by Kristy Winter
By now you’ve probably heard of ‘The 10 Year Challenge’ that has gained traction across social media platforms, in particular, Facebook and Instagram. Maybe you participated in the excitement, I definitely did.
The challenge is to post a photograph from 10 years ago next to a photo of yourself this year to show how you’ve aged visually. This has typically been shared across both Facebook and Instagram (both owned by Facebook).
Now there can be huge issues with sharing information online, especially photos. Facebook (in its terms and services) has a “non-exclusive, transferable, sub-licensable, royalty-free, worldwide license” to the content and information you post on Facebook – including your photos. So let’s translate that into English:
“Non-exclusive” means that you can share the information you posted to Facebook with whoever you want. The information you share with Facebook isn’t a secret and can be shared again on other platforms.
“Transferable” and “sub-license” refers to Facebook’s ability to ‘give’ the licence to your information to another company or person, without your permission. This is similar to when you send a selfie to a friend, they could then choose to send that on to another person.
“Royalty-free worldwide license” means that Facebook can use your information or photos however they want, wherever they want without asking your permission or paying you.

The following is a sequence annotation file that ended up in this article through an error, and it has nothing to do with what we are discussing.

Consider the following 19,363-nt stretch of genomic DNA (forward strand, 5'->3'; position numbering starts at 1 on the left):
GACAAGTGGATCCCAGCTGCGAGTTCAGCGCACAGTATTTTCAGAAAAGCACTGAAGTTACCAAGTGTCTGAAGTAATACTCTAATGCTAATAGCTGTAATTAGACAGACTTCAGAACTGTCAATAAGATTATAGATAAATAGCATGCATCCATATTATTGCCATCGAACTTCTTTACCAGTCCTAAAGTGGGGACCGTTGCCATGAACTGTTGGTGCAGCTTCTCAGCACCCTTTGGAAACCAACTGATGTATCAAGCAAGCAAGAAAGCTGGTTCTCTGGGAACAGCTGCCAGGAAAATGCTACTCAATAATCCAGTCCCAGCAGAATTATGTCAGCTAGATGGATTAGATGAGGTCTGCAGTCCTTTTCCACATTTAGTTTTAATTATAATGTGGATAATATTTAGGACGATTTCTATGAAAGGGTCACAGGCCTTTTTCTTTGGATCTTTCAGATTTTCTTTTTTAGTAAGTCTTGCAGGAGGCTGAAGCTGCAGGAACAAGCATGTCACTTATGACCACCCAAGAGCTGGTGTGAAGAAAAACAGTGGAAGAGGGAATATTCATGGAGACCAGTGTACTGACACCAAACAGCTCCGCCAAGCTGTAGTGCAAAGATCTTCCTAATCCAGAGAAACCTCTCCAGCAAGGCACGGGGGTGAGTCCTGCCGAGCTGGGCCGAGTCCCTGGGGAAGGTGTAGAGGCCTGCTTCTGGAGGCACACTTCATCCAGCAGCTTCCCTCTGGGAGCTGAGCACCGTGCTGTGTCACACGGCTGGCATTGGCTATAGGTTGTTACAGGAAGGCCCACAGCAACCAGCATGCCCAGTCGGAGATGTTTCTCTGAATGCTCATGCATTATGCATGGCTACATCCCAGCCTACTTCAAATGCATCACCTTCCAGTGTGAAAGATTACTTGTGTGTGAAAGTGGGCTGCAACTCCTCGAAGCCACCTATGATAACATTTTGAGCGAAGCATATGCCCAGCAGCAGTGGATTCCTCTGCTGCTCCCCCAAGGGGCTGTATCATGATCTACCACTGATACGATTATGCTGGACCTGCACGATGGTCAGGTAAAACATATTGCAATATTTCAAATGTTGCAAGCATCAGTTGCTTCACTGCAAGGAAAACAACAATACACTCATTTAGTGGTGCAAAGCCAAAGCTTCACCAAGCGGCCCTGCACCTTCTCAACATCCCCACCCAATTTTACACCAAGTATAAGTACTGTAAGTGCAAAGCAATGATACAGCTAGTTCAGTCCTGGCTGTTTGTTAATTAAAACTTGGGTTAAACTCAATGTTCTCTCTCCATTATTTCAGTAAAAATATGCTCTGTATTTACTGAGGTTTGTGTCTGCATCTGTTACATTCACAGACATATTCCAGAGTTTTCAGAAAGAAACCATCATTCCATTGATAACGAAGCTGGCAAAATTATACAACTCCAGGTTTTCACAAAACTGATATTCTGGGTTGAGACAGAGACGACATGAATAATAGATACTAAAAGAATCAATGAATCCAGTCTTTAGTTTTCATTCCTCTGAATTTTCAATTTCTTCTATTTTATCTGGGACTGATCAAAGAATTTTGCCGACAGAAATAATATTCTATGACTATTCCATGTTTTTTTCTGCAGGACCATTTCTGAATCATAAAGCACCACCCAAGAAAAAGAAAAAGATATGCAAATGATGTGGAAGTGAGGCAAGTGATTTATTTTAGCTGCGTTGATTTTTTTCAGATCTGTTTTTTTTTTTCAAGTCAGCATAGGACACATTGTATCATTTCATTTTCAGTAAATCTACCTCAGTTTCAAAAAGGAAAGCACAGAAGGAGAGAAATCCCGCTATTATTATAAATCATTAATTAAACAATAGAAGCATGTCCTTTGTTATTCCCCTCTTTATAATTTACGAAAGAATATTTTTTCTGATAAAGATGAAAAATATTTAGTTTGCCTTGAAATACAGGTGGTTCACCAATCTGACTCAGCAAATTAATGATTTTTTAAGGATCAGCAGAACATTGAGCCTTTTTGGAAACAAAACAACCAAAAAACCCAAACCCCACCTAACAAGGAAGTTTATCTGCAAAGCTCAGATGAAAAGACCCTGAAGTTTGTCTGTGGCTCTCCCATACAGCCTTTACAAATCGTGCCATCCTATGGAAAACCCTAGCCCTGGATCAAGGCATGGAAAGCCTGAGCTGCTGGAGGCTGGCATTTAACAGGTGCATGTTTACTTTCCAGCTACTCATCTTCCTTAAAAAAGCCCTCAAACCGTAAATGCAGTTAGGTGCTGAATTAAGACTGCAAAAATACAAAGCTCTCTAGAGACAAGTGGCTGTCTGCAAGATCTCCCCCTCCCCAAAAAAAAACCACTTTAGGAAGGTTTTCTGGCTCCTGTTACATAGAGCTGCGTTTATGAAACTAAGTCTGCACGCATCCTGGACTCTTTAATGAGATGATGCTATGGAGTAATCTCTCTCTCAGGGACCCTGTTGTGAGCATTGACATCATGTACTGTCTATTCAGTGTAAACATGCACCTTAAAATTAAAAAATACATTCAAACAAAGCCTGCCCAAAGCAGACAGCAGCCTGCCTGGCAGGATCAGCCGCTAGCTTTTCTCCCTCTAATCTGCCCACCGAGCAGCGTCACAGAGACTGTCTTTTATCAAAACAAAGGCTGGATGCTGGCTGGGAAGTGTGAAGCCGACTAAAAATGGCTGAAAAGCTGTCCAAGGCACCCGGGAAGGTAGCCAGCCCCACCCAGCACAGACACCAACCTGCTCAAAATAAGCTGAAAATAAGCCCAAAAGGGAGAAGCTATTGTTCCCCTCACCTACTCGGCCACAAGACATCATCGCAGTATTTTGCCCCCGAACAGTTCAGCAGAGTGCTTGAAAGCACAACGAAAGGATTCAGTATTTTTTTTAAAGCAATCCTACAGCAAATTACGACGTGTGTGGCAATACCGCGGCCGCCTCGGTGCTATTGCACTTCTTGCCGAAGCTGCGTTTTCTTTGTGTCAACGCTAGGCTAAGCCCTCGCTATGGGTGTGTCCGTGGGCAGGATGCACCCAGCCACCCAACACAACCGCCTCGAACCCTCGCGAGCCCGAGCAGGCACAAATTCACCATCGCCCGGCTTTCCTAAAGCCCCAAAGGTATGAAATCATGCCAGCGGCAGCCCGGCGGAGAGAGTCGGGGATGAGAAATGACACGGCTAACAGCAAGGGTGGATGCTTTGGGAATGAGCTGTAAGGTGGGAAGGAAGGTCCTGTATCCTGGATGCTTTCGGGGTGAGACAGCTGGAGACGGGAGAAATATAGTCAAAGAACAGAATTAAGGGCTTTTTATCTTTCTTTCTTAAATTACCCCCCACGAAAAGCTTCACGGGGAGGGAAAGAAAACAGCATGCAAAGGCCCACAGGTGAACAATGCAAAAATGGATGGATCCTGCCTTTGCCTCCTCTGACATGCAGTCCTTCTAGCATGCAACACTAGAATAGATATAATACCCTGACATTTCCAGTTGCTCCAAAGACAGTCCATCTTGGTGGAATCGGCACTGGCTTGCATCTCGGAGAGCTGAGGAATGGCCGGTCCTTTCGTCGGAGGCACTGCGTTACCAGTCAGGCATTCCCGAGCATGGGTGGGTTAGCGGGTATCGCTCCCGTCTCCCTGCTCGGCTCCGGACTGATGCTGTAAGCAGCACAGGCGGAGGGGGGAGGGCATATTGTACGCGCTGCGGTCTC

With this in mind, it is no wonder why the internet started to panic in response to a tweet made by Kate O’Neill (and her WIRED article):
Me 10 years ago: probably would have played along with the profile picture aging meme going around on Facebook and Instagram
Me now: ponders how all this data could be mined to train facial recognition algorithms on age progression and age recognition
@kateo. 13 Jan 2019.
It is possible that Facebook could be using this information, without your permission, to build a dataset for potential facial recognition software. But that does not mean it is necessarily bad. Facial recognition software, such as age-progression, is incredibly useful.
An example of its use is estimating the visual appearance of missing persons who have been missing for a substantial amount of time, in particular children. Estimating the visual appearance of missing people years after their disappearance helps to keep the search for them alive. Roughly 900 children have be found due to age-progression software.
In the case of Joseph Carson, he went missing at the age of 3 (left image) in Phoenix. An age-progression composite of him was developed and broadcasted (middle image). Someone recognized him and he was returned to his family at the age of 9 (right image).
New software specific to facial recognition and estimating age-progression is constantly in development. There are challenges with this: biological age can be affected by a range of factors including chronic illnesses, potentially affecting the visual appearance of age, and there is a lack of datasets available for facial ageing. Software such as the work coming out of the University of Bradford can produce synthesised images of missing persons based on past images of the individuals. However, improvements with age-progression software can always be made.
By incorporating the images from the #10yearchallenge into analysis for improved age-progression software, maybe more missing persons can be identified and returned to their families in the future.